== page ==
We have just released Groovy-Eclipse 2.0.2. This release includes a number of exciting new features, Groovy 1.7.3, and fixes for over 80 jira issues. For this release, we have two streams available: an Eclipse 3.5 (Galileo) stream and an Eclipse 3.6 (Helios) stream. To install 2.0.2, you can add one of the following release URLs to your Eclipse update manager:

http://dist.springsource.org/release/GRECLIPSE/e3.5/

http://dist.springsource.org/release/GRECLIPSE/e3.6/

The theme of this release is Refactoring, Refactoring, Formatting.

Outline

Refactoring support

For this release, we have done some work on refactoring. In the past, there was a separate Groovy Refactoring menu, which was the only place Groovy refactorings could be invoked from. Now, we have integrated the refactorings into the JDT refactoring support. Now, Groovy refactorings can be invoked using the same keyboard commands and menu items as their Java counterparts.

Extract Local Variable Refactoring

The extract local variable refactoring allows programmers to select an expression and convert it into a local variable:

The keyboard binding for this refactoring is the same as it is for the Java variant of the refactoring (e.g., CMD-Alt-L on Macs).

Extract Constant Refactoring

Extract constant expression allows a programmer to select a static expression, and pull it out as a constant in the current class. This refactoring is also available from the refactoring context menu.

There are two caveats to be aware of:

Extract Method Refactoring

Extract method refactoring was available in version 2.0.0 and earlier, but was removed for 2.0.1 because it depended on deprecated internal APIs that had been removed.

The limitations to this refactoring are the following:

Rename Refactoring

Although originally introduced in the 2.0.1 version, rename refactoring is now available from the context menu:

And the menu bar:

or keyboard commands (e.g., Alt-CMD-R on Macos).

Groovy Editor

Code Formatting and Indentation

In this release, we focused on fixing issues that directly affect a user's day-to-day experience, such as typing, copying and pasting. We have integrated a number of "smart" editing transformations into the Groovy Editor. In the past, we inherited some of the Java-like editing transformations, which would sometimes fail due to incompatibilities between the Groovy and Java grammars.

In this release we are providing a new groovy-specific implementations for three smart editor features:

Like their Java counterparts, these implementations rely on heuristics rather than a full parser, so they should work even when the document in the editor is not parsable. These implementations are brand new and we are looking forward to getting your feedback on how to make them work better and polish them up.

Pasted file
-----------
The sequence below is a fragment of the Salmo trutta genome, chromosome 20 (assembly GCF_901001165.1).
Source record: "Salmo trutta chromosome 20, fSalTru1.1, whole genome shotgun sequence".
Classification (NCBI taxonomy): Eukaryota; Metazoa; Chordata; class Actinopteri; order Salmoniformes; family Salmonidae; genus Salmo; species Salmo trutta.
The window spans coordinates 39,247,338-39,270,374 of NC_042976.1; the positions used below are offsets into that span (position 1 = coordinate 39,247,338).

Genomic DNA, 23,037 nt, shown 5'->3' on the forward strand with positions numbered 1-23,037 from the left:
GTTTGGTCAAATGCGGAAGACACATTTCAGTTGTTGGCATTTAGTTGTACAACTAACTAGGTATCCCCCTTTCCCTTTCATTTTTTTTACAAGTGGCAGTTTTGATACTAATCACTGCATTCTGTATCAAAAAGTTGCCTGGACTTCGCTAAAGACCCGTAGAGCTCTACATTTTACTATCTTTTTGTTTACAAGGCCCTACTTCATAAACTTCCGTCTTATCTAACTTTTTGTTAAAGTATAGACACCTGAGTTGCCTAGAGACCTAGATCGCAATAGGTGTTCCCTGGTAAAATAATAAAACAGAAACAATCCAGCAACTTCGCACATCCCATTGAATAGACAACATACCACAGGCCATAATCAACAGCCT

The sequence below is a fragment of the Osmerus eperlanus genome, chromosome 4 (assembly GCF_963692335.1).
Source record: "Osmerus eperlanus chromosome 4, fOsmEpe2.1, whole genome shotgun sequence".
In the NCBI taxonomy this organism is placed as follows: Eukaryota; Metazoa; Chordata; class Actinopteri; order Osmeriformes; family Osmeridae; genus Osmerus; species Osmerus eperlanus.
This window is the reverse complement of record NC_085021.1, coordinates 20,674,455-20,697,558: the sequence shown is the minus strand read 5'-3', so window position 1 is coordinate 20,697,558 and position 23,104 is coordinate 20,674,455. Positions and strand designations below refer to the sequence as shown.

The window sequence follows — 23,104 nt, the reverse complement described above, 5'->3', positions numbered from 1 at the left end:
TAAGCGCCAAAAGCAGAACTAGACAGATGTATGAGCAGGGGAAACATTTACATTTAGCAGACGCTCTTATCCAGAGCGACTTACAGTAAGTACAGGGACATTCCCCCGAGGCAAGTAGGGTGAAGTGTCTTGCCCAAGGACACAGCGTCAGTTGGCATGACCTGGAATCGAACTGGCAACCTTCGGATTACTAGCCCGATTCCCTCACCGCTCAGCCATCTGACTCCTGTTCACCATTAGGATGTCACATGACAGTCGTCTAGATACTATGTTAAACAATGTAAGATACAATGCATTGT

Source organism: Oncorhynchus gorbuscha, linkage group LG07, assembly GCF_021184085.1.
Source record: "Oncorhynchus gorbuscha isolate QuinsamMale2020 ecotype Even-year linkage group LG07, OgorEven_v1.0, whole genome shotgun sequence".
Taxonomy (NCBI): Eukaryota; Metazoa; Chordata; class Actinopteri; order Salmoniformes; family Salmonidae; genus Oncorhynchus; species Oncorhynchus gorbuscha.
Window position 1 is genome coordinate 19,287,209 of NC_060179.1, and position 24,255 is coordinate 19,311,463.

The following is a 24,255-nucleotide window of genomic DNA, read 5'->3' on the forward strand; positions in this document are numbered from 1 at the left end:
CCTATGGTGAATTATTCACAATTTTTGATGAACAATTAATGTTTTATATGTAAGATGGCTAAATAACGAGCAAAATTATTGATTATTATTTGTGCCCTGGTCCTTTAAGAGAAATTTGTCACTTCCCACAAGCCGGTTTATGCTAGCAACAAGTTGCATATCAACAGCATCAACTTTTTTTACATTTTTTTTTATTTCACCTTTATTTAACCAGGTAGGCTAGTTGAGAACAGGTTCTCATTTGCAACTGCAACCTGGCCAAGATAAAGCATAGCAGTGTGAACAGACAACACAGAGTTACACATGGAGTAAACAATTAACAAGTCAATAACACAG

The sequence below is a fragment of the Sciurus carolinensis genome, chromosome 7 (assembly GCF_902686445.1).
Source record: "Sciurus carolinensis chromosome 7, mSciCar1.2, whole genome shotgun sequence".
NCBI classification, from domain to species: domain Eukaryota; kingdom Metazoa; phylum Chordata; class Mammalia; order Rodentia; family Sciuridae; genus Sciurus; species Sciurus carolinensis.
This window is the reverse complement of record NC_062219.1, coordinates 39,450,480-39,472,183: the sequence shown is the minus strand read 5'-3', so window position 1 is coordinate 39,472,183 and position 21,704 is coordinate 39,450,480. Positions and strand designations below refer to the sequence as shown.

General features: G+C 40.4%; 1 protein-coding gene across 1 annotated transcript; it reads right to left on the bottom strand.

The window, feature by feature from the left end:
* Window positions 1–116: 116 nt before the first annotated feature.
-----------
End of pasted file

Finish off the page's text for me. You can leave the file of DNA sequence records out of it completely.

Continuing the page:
Besides these "on-line" algorithms that get invoked while typing and pasting. The Groovy editor also provides an "off-line" formatter that can be invoked explicitly by pressing CTRL-I or CTRL-SHIFT-F. Numerous bugfixes and small improvements have been made to the of-line Groovy formatter and indentor as well.

GroovyDoc

The Groovy editor now properly recognizes GroovyDocs in Groovy code. This means you will now have the same support for highlighting and editing GroovyDoc as for JavaDoc in the Java editor. This includes content assist for GroovyDoc tags and Groovy classes.

Expand and contract selection

An often-requested feature has been to implement expand and contract selection from within the Groovy editor. This is now available, and uses the same keyboard combination as expand/contract selection in the Java editor uses:

You can use the Expand Selection to -> Enclosing Element command to select the surrounding expression, statement or declaration, and then you can return to the previous selection by using the Expand Selection to -> Restore Last Selection command (keyboard shortcuts vary across OS's, and see previous screenshot for the shortcuts on Macs).

As an example:

{align:center}expand{align}

{align:center}restore{align}

Better AST Transform support

In previous versions of Groovy-Eclipse, AST Transforms would often mangle source code and source locations to the extent that the Groovy Editor could no longer find the lexical location of Groovy code elements. We have solved this problem in 2.0.2. For more information, see GRECLIPSE-617.

What's next?

The Groovy-Eclipse team will continue to work on improving the development experience of writing Groovy code in Eclipse as we move towards the 2.1.0 release in early Autumn. You can find more details on the Groovy-Eclipse Roadmap, where you can comment on proposed features and see our release schedule.

We appreciate all the community support and feedback we have had through the version 2.0.2 development cycle. If you wish to join the discussion about Groovy-Eclipse then please sign up for the mailing list. For any issues you have (or enhancements you'd like to see), please raise them in our issue tracker.